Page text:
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Arches National Park Geology Tour provides an extensive, visually rich description of the geology of Arches, by Deborah Ragland, Ph.D. See our DVD collection.

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Image from: Rick Kohrs, Space Science and Engineering Center, University of Wisconsin, Madison

Surface of the Earth

Most of the Earth's surface (70%) is covered with water, and the remaining 30% is taken up by the seven continental landmasses. However, underneath the water that fills the oceans, and the dirt and plants that cover the continents, the Earth’s surface layer is made of rock. This outer layer formed a hard, rocky crust as lava at the surface cooled 4.5 billion years ago.

The crust is broken into many large plates that move slowly relative to each other. Mountain ranges form when two plates collide and their edges are forced up. In addition, many other surface features are the result of the moving plates. The plates move about one inch per year, so millions of years ago the continents and the oceans were in different positions. About 250 million years ago, most of the land was connected together, and over time has separated into seven continents.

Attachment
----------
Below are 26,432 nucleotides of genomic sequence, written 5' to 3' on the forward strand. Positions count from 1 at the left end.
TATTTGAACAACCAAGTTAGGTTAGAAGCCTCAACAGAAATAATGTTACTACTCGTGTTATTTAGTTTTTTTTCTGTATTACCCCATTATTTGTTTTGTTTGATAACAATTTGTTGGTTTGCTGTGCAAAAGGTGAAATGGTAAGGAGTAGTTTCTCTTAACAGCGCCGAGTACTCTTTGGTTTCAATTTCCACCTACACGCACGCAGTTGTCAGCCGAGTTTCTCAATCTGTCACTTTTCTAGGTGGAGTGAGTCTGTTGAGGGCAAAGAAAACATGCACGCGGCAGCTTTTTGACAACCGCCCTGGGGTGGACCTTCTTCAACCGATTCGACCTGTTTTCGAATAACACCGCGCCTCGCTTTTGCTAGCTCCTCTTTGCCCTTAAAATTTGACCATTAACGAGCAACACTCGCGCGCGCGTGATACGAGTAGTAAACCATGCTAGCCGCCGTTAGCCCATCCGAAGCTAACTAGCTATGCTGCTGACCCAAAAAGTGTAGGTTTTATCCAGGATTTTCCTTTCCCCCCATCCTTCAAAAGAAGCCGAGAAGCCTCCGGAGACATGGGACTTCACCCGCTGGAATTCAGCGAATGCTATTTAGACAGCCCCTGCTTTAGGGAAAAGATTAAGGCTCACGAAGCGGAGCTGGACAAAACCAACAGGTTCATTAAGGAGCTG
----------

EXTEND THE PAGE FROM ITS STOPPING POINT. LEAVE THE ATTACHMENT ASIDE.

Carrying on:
Last modified September 6, 2002 by Lisa Gardiner.

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Windows to the Universe, a project of the National Earth Science Teachers Association, is sponsored in part is sponsored in part through grants from federal agencies (NASA and NOAA), and partnerships with affiliated organizations, including the American Geophysical Union, the Howard Hughes Medical Institute, the Earth System Information Partnership, the American Meteorological Society, the National Center for Science Education, and TERC. The American Geophysical Union and the American Geosciences Institute are Windows to the Universe Founding Partners. NESTA welcomes new Institutional Affiliates in support of our ongoing programs, as well as collaborations on new projects. Contact NESTA for more information. NASA ESIP NCSE HHMI AGU AGI AMS NOAA